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ABSTRACT: Vascular complications related to lumbar disc operations are rare but extremely fatal conditions. The authors analyzed data retrospectively obtained in 13 patients with vascular complications that occurred during lumbar disc operations performed between January 1990 and January 2002. One patient underwent an L5-S1 procedure and the remaining underwent L4-5 surgery. Missed injuries, which were found during the late postoperative period, included pseudoaneurysm in four cases and an arteriovenous fistula in one. In all cases except one in which complication occurred early in the postoperative period, the retroperitoneal area was reached via a transperitoneal approach. In eight patients with complications occurring early in the postoperative period. Dacron graft was placed in four with arterial injuries and saphenous vein graft in one. In three cases of arterial injury and five of venous injury, the lesion was repaired using the primer suture technique. The most commonly affected vessels were left common iliac arteries (76.9%) and left common iliac vein (30.8%). In eight early cases, shock or preshock due to hemorrhage developed during the early phase. During the late postoperative period, graft-related infection occurred in two cases in which Dacron graft was placed, and axillofemoral extraanatomical bypass surgery was later performed. There was no surgery-related death. During a mean follow-up period of 5.6 years, none of the patients suffered any problems related to vascular injury. Despite its low incidence, iatrogenic vascular injury related to lumbar disc surgery is a possible complication. During lumbar disc operations early diagnosis of vascular injuries and urgent transperitoneal surgery can save patients' lives.Journal of Neurosurgery 04/2004; 100(3 Suppl Spine):249-53. DOI:10.3171/spi.2004.100.3.0249 · 3.23 Impact Factor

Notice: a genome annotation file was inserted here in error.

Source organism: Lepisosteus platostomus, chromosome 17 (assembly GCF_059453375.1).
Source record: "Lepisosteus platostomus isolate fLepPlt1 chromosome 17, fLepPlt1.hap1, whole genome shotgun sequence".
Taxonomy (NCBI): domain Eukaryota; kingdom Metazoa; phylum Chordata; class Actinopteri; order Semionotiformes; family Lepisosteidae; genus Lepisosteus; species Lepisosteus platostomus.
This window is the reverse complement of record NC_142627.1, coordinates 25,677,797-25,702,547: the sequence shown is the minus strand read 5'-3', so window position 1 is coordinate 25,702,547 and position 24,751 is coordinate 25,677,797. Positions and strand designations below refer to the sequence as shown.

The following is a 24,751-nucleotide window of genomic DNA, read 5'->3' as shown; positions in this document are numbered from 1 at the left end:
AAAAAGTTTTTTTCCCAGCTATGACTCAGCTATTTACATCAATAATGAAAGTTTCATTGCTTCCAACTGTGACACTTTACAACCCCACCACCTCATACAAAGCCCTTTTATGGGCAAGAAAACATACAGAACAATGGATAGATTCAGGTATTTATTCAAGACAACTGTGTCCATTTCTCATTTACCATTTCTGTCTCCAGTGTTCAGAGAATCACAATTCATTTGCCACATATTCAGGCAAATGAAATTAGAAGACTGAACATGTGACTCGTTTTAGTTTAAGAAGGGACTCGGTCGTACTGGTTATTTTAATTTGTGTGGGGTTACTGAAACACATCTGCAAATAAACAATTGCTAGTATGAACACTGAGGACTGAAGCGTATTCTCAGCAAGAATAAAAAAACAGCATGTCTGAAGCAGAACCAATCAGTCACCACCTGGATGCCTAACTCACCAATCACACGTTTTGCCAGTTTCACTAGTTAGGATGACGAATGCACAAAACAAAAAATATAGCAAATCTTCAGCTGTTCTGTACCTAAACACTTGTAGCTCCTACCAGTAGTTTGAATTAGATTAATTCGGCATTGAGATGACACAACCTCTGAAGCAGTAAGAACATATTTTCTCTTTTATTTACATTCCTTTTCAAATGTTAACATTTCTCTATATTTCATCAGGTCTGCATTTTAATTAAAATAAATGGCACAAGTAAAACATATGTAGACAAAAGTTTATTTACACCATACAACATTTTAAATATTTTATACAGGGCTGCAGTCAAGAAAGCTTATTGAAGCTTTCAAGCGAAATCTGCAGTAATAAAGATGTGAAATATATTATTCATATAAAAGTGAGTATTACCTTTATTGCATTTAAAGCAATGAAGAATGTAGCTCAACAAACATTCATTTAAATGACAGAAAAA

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ABSTRACT: The objective of this study was to determine the level of the aortic bifurcation in relation to the lumbar spine by MRI and the effect of lumbosacral anomalies on the aortic bifurcation. A prospective study of 441 patients was performed. Sagittal MR images of the entire spine were obtained along with the standard protocol for imaging of the lumbar spine. The vertebrae were counted caudally from C2 instead of cranially from the presumed L5 vertebra. The aortic bifurcation in relation to the lumbar vertebrae was determined. The aorta bifurcated at the L4 vertebral body in 67% of cases. In patients with sacralization of L5 the aortic bifurcation was at the L3 vertebral body in 59%. In those patients with lumbarization of S1 the aorta bifurcated at the level of the L4 vertebral body in 40% and at the L4/5 disc space in 33%. There was no demographic variation of the aortic bifurcation in relation to age or sex. The aorta bifurcated at L4 in two-thirds of cases and was variably located in the remaining third. The stability of this as a landmark is disturbed by the significant high incidence of lumbosacral transitional segments.Surgical and Radiologic Anatomy 01/2003; 24(5):308-12. DOI:10.1007/s00276-002-0036-3 · 1.33 Impact Factor